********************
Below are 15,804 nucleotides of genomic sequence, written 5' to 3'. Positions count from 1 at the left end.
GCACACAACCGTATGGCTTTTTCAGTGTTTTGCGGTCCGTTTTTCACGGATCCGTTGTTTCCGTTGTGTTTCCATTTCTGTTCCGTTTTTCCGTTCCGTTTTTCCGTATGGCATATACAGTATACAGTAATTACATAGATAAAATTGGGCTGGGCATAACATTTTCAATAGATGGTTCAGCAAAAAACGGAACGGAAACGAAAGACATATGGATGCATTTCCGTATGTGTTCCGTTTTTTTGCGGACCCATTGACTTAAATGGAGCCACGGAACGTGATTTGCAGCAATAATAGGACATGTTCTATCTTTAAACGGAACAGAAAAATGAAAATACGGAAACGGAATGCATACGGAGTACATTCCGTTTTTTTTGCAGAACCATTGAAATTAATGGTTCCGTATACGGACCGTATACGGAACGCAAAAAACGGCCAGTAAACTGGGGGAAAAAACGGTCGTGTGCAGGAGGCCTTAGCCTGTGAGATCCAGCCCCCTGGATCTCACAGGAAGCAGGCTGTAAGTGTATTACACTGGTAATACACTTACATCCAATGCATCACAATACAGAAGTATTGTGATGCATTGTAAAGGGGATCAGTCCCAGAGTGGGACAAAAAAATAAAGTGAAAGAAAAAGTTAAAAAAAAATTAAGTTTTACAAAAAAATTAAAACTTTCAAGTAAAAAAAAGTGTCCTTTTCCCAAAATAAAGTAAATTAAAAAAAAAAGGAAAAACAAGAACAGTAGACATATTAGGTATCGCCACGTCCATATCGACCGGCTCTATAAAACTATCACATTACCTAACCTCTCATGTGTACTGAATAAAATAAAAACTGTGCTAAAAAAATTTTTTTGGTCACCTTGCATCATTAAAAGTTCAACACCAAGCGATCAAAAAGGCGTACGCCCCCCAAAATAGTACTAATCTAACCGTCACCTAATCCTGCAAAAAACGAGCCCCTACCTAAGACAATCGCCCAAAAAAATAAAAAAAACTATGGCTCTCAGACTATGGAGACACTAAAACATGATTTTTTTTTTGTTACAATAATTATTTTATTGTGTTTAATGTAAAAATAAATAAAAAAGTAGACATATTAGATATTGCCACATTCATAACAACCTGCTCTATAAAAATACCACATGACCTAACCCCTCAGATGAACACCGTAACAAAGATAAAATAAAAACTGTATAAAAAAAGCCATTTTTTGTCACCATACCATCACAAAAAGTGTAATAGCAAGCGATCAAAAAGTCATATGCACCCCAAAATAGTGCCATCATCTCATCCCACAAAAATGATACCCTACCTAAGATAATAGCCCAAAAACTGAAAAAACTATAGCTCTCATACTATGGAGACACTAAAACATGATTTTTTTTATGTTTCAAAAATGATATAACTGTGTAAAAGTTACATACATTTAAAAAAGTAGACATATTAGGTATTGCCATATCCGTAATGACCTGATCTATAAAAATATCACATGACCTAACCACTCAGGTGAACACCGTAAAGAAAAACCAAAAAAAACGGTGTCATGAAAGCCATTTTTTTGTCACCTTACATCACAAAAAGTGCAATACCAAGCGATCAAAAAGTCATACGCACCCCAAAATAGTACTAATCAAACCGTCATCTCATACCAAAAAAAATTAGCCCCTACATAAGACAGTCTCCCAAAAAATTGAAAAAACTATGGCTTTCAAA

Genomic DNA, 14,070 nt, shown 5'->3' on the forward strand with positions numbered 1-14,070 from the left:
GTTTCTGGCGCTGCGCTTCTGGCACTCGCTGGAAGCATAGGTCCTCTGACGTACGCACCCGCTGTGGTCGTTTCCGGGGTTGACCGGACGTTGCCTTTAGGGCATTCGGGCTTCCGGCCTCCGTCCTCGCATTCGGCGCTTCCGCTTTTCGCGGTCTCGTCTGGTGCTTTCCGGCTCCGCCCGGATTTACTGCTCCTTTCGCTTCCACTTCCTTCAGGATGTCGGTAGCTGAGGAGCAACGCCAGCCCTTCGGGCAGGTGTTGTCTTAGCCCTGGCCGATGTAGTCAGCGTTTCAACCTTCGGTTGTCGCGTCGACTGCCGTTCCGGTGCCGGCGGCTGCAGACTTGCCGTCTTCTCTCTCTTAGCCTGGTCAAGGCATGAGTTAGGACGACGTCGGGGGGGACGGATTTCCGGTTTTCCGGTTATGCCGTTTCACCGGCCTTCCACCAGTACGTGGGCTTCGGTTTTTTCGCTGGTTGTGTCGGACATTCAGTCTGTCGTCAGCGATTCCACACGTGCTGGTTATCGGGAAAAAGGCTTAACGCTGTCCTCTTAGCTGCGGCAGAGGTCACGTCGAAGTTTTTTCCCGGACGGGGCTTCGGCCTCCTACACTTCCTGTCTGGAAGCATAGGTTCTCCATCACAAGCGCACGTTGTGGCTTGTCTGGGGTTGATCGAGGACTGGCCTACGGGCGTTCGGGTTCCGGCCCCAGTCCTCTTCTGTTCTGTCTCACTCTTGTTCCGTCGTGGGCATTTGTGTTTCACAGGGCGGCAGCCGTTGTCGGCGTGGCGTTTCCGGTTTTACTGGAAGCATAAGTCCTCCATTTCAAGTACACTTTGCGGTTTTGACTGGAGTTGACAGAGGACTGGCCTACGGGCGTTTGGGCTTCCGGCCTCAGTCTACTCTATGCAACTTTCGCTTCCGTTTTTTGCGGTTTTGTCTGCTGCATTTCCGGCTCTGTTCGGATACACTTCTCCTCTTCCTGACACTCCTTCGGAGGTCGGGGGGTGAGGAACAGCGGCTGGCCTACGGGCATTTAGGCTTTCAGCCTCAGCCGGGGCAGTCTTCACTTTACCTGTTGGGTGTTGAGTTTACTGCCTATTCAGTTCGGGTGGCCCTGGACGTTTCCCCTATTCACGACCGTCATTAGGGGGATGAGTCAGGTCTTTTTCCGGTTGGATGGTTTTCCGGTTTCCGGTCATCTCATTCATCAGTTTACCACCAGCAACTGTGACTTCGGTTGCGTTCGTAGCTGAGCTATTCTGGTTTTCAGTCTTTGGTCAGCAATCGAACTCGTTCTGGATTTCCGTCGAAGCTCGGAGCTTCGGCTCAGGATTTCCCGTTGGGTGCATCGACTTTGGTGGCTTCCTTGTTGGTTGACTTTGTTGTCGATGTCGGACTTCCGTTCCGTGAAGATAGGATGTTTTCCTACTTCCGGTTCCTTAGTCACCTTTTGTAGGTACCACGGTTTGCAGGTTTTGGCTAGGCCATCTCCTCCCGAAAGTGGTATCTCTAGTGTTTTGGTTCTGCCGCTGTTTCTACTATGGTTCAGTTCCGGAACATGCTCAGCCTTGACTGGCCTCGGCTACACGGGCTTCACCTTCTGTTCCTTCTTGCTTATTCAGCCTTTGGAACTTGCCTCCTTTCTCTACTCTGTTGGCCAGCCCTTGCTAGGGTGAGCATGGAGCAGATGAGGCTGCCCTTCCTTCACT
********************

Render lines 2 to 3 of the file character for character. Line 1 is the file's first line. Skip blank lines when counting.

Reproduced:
GCACACAACCGTATGGCTTTTTCAGTGTTTTGCGGTCCGTTTTTCACGGATCCGTTGTTTCCGTTGTGTTTCCATTTCTGTTCCGTTTTTCCGTTCCGTTTTTCCGTATGGCATATACAGTATACAGTAATTACATAGATAAAATTGGGCTGGGCATAACATTTTCAATAGATGGTTCAGCAAAAAACGGAACGGAAACGAAAGACATATGGATGCATTTCCGTATGTGTTCCGTTTTTTTGCGGACCCATTGACTTAAATGGAGCCACGGAACGTGATTTGCAGCAATAATAGGACATGTTCTATCTTTAAACGGAACAGAAAAATGAAAATACGGAAACGGAATGCATACGGAGTACATTCCGTTTTTTTTGCAGAACCATTGAAATTAATGGTTCCGTATACGGACCGTATACGGAACGCAAAAAACGGCCAGTAAACTGGGGGAAAAAACGGTCGTGTGCAGGAGGCCTTAGCCTGTGAGATCCAGCCCCCTGGATCTCACAGGAAGCAGGCTGTAAGTGTATTACACTGGTAATACACTTACATCCAATGCATCACAATACAGAAGTATTGTGATGCATTGTAAAGGGGATCAGTCCCAGAGTGGGACAAAAAAATAAAGTGAAAGAAAAAGTTAAAAAAAAATTAAGTTTTACAAAAAAATTAAAACTTTCAAGTAAAAAAAAGTGTCCTTTTCCCAAAATAAAGTAAATTAAAAAAAAAAGGAAAAACAAGAACAGTAGACATATTAGGTATCGCCACGTCCATATCGACCGGCTCTATAAAACTATCACATTACCTAACCTCTCATGTGTACTGAATAAAATAAAAACTGTGCTAAAAAAATTTTTTTGGTCACCTTGCATCATTAAAAGTTCAACACCAAGCGATCAAAAAGGCGTACGCCCCCCAAAATAGTACTAATCTAACCGTCACCTAATCCTGCAAAAAACGAGCCCCTACCTAAGACAATCGCCCAAAAAAATAAAAAAAACTATGGCTCTCAGACTATGGAGACACTAAAACATGATTTTTTTTTTGTTACAATAATTATTTTATTGTGTTTAATGTAAAAATAAATAAAAAAGTAGACATATTAGATATTGCCACATTCATAACAACCTGCTCTATAAAAATACCACATGACCTAACCCCTCAGATGAACACCGTAACAAAGATAAAATAAAAACTGTATAAAAAAAGCCATTTTTTGTCACCATACCATCACAAAAAGTGTAATAGCAAGCGATCAAAAAGTCATATGCACCCCAAAATAGTGCCATCATCTCATCCCACAAAAATGATACCCTACCTAAGATAATAGCCCAAAAACTGAAAAAACTATAGCTCTCATACTATGGAGACACTAAAACATGATTTTTTTTATGTTTCAAAAATGATATAACTGTGTAAAAGTTACATACATTTAAAAAAGTAGACATATTAGGTATTGCCATATCCGTAATGACCTGATCTATAAAAATATCACATGACCTAACCACTCAGGTGAACACCGTAAAGAAAAACCAAAAAAAACGGTGTCATGAAAGCCATTTTTTTGTCACCTTACATCACAAAAAGTGCAATACCAAGCGATCAAAAAGTCATACGCACCCCAAAATAGTACTAATCAAACCGTCATCTCATACCAAAAAAAATTAGCCCCTACATAAGACAGTCTCCCAAAAAATTGAAAAAACTATGGCTTTCAAA

Genomic DNA, 14,070 nt, shown 5'->3' on the forward strand with positions numbered 1-14,070 from the left: